English commemoration of Hiroshima, Nagasaki nuclear victims


This video, of a famous Turkish poem, with English subtitles, on a child who died from the Hiroshima nuclear bomb in 1945, says about itself:

Hiroshima child- Fazil Say – Nazim Hikmet, None can hear my silent tread (kiz çocuğu)

Hiroshima Child

I come and stand at every door
But none can hear my silent tread
I knock and yet remain unseen
For I am dead for I am dead

I’m only seven though I died
In Hiroshima long ago
I’m seven now as I was then
When children die they do not grow

My hair was scorched by swirling flame
My eyes grew dim my eyes grew blind
Death came and turned my bones to dust
And that was scattered by the wind

I need no fruit I need no rice
I need no sweets nor even bread
I ask for nothing for myself
For I am dead for I am dead

All that I need is that for peace
You fight today you fight today
So that the children of this world
Can live and grow and laugh and play

From daily The Morning Star in Britain:

Campaigners remember US atom bomb victims

Friday 02 August 2013

Peace campaigners in Sheffield are to commemorate the dropping of atom bombs on Hiroshima and Nagasaki.

The United States unleashed the world’s first and only atomic attacks in 1945 on the mostly civilian targets in Japan.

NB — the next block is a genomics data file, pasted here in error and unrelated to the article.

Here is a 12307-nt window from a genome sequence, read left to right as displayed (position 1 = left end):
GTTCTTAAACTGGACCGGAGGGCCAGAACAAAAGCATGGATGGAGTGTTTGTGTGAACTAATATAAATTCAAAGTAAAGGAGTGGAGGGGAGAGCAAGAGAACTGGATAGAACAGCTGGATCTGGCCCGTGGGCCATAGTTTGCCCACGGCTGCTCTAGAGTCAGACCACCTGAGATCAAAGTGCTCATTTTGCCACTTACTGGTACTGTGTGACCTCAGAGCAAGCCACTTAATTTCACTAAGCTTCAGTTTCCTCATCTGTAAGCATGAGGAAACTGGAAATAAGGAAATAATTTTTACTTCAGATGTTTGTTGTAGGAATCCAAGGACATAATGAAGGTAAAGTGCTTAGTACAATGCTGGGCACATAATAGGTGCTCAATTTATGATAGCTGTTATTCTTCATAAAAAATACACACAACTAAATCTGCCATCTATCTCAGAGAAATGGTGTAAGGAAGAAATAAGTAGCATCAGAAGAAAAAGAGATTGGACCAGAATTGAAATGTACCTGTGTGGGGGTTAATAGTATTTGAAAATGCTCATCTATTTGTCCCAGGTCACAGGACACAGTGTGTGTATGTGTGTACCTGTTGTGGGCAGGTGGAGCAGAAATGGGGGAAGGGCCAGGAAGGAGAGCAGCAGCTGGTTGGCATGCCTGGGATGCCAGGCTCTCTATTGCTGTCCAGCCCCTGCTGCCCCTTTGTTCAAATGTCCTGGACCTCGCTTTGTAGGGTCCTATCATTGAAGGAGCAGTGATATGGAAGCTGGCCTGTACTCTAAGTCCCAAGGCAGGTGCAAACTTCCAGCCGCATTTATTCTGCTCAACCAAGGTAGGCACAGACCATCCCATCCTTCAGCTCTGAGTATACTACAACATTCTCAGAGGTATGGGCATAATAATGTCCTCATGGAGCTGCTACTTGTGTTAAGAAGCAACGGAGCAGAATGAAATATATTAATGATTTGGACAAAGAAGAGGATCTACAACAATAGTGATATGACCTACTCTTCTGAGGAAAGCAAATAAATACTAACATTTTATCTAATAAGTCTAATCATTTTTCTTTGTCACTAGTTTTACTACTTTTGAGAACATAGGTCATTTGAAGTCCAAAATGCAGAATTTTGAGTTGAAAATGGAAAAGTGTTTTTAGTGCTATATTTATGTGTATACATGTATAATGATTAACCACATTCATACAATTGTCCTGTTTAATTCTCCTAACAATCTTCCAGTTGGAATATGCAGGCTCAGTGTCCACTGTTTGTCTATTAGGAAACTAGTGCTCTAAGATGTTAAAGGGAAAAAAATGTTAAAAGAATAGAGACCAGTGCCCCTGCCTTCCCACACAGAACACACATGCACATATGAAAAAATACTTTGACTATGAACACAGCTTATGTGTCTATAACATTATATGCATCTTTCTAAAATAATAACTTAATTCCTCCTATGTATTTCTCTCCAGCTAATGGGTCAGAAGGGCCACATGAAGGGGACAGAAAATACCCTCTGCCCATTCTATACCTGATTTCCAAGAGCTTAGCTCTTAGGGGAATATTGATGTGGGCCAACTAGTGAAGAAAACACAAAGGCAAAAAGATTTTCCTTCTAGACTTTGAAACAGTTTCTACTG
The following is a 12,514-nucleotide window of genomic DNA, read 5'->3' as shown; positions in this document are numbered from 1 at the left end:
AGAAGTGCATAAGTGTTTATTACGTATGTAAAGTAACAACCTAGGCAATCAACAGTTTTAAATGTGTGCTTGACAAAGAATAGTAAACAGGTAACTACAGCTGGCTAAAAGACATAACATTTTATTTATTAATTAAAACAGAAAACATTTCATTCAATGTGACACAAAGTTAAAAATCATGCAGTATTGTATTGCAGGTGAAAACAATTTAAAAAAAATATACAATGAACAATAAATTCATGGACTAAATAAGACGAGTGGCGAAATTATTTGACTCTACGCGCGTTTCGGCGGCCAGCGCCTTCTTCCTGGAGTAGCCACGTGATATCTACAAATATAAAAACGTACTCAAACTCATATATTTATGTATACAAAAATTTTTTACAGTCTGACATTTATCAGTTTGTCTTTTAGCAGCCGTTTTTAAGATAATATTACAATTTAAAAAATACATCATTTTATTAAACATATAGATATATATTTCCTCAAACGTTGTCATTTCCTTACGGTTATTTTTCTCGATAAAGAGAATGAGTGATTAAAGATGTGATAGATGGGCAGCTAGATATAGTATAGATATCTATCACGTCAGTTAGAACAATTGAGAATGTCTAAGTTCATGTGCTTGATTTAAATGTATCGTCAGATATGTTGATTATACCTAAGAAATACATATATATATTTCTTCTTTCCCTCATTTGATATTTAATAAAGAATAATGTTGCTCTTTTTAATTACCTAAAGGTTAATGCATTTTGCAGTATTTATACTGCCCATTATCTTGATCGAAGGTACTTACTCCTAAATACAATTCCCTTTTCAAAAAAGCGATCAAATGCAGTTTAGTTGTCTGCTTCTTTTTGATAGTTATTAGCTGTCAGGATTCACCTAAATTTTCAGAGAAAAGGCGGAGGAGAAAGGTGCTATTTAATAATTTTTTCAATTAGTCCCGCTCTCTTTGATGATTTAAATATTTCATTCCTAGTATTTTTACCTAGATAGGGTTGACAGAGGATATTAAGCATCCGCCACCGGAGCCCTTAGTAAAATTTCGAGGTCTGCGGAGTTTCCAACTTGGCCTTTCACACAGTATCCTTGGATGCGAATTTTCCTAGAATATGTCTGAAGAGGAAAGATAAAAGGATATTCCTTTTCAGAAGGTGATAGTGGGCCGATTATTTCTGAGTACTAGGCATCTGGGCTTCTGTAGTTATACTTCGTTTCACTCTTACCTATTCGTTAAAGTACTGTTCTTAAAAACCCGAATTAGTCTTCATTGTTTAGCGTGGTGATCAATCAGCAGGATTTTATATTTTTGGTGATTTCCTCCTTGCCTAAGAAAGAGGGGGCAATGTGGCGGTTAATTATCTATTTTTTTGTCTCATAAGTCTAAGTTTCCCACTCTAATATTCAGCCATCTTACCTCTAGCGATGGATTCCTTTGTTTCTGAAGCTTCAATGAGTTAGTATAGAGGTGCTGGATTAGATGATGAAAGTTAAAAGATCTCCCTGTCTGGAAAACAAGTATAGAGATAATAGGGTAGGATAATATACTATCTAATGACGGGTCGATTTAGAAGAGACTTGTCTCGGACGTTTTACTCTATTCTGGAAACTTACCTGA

August 6 is Hiroshima Day, with events beginning at Sheffield Town Hall at 10am.

Each year the Sheffield campaigners stage events such as a “peace picnic” in memory of the hundreds of thousands who were killed immediately or died later from their injuries and cancers caused by radiation.

Sheffield Lord Mayor Vicky Priestly will sign a Mayors for Peace declaration and a message will be read from the Mayor of Hiroshima.

On August 11 Nagasaki Day will be marked from 2pm in the Japanese Garden.

Peace activists stood in silence across the world today to honour the 250,000 Japanese killed by US atom bombs in World War II – and call time on today’s deadly nukes.

Nagasaki Mayor Tomihisa Taue criticized the Japanese government at a ceremony Friday for refusing to sign a statement rejecting the use of nuclear weapons. The statement was offered at an international disarmament meeting in April: here.

Hiroshima, Nagasaki remembered in Ghent, Belgium: here.

We recently returned from a 12 day speaking tour in Japan that took us to Hiroshima, Nagasaki, Tokyo, and Okinawa. Before we joined forces in Hiroshima prior to the August 6 commemorative events, Oliver [Stone] lent support to the activists protesting the South Korean naval base under construction on Jeju, South Korea, less than 500 kilometers from Shanghai. Peter was in Kyoto with participants in American University’s Nuclear Studies Institute’s annual study-abroad class. Being in Hiroshima and Nagasaki around the anniversaries of the atomic bombings was a powerful experience for both of us and a vivid reminder of why whitewashing the past is so critical to perpetuating empire in the present — a project in which the U.S. and Japan have collaborated for the past 68 years: here.

Support the British Nuclear Test Veterans Recognition Campaign: here.

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